On the advice of his factor the second Marquis evicted fourteen families from Rhynachuilg, twelve from Edramuckie, thirteen from Kiltyrie, nine from Cloichran, and nineteen from the farm of Acharn, all places lying at the west end of Loch Tay. The farm walls were levelled and the fields between turned into grazing for blackface sheep imported from the Borders.

Next to go was the entire population of Glenquaich, a lovely heather clad glen running inland from Loch Tay to the hamlet of Amulree, and where over 500 people lived. The evictions were carried out before the houses were set alight. The people decided to emigrate to Canada, and in particular to an untamed area of Ontario owned by the Canada Land Company. Eight or nine families had arrived here voluntarily in the summer of 1832 after a voyage lasting three months. Amongst these was John Crerar from Amulree who was older than the average immigrant. He was a tall, well built man who had been factor on the Shian estate in Glenquaich, and also a whisky smuggler, running distilled spirit from illicit stills in the glens to the towns. The excisemen were closing in and John Crerar emigrated to Ontario to avoid arrest. Here he found employment constructing the Twentieth Line Road into an untamed region of 44,000 acres known as the North Easthope Concession, in south Ontario. This was named after Sir John Easthope, a director of the Canada Land Company and had first been surveyed just three years before in 1829.

The road began at Bell's Corner, named after David Bell from Dumfries who was the first to settle here in June 1832, and was driven in through dense forest and brush. An area was cleared for farming and Crerar named the first settlement 'Amulree' after his old home in Scotland. Indeed, the central part of North Easthope is hilly and closely resembles Perthshire. In his first winter here John Crerar lived in a log shanty, with a roof only half covered, and with beds made from the branches of trees. He eventually settled on Lot 21, Concession 3, Twentieth Line Road, North Easthope along with his two sons and two daughters. His wife had died of cholera during the journey and many of the Perthshire Pioneers died of the disease, dying by the roadside in the forest wilderness, and buried in lonely unmarked graves.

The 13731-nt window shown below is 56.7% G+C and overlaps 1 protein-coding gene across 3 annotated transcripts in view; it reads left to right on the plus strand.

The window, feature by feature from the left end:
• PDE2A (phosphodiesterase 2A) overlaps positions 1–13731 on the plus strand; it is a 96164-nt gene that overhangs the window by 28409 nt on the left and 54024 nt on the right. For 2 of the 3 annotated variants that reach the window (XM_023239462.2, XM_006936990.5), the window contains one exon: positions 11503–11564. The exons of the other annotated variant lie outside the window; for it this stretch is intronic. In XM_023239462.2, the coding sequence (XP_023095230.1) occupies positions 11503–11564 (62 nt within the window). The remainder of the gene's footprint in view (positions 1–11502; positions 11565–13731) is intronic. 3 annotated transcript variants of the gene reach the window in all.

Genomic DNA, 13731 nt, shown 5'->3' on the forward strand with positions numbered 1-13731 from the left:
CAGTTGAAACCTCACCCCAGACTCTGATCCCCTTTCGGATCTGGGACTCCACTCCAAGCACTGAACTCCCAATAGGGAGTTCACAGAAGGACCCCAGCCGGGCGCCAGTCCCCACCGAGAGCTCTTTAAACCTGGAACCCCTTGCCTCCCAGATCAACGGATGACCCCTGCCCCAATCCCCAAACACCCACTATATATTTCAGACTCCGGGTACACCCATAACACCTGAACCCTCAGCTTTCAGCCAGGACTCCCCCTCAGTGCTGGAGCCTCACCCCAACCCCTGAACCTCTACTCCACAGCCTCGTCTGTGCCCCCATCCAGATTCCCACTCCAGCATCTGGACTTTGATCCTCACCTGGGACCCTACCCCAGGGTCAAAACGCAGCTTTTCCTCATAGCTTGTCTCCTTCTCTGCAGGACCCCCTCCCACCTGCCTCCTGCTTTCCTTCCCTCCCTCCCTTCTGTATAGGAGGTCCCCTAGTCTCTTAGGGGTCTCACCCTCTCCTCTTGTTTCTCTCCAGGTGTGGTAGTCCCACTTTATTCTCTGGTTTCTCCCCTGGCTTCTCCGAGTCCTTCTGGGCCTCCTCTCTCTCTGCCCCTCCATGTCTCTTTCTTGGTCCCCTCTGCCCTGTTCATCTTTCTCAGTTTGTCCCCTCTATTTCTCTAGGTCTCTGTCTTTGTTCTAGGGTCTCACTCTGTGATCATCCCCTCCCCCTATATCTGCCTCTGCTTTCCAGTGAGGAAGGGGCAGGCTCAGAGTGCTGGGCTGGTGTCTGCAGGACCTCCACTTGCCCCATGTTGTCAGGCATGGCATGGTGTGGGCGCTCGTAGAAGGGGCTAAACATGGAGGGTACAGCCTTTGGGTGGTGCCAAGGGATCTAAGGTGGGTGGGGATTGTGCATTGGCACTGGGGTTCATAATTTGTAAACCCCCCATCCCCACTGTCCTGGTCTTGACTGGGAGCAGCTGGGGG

After the Breadalbane evictions began in 1834 more and more families from central Perthshire began to emigrate to North Easthope. They left with great sadness. The story of Anne Menzies is typical. She was born at Shian, Glenquaich in 1839. Her father was a local school teacher who also had a small croft. Out of this he had to provide the Marquis with two cartloads of peat, so many skeins of wool, so many pounds of butter and cheese, and £16 rent every year. Anne's family were forced to emigrate in 1842 and sailed from Greenock on the Clyde. The voyage was long and stormy and the ship was three times blown back to the Irish coast. Every one on board did their own cooking and ate their own supplies. There was much sickness and many died. Cholera was the scourge on the emigrant ships and over 20,000 victims of the ship-borne disease lie buried at Grosse Island, Quebec.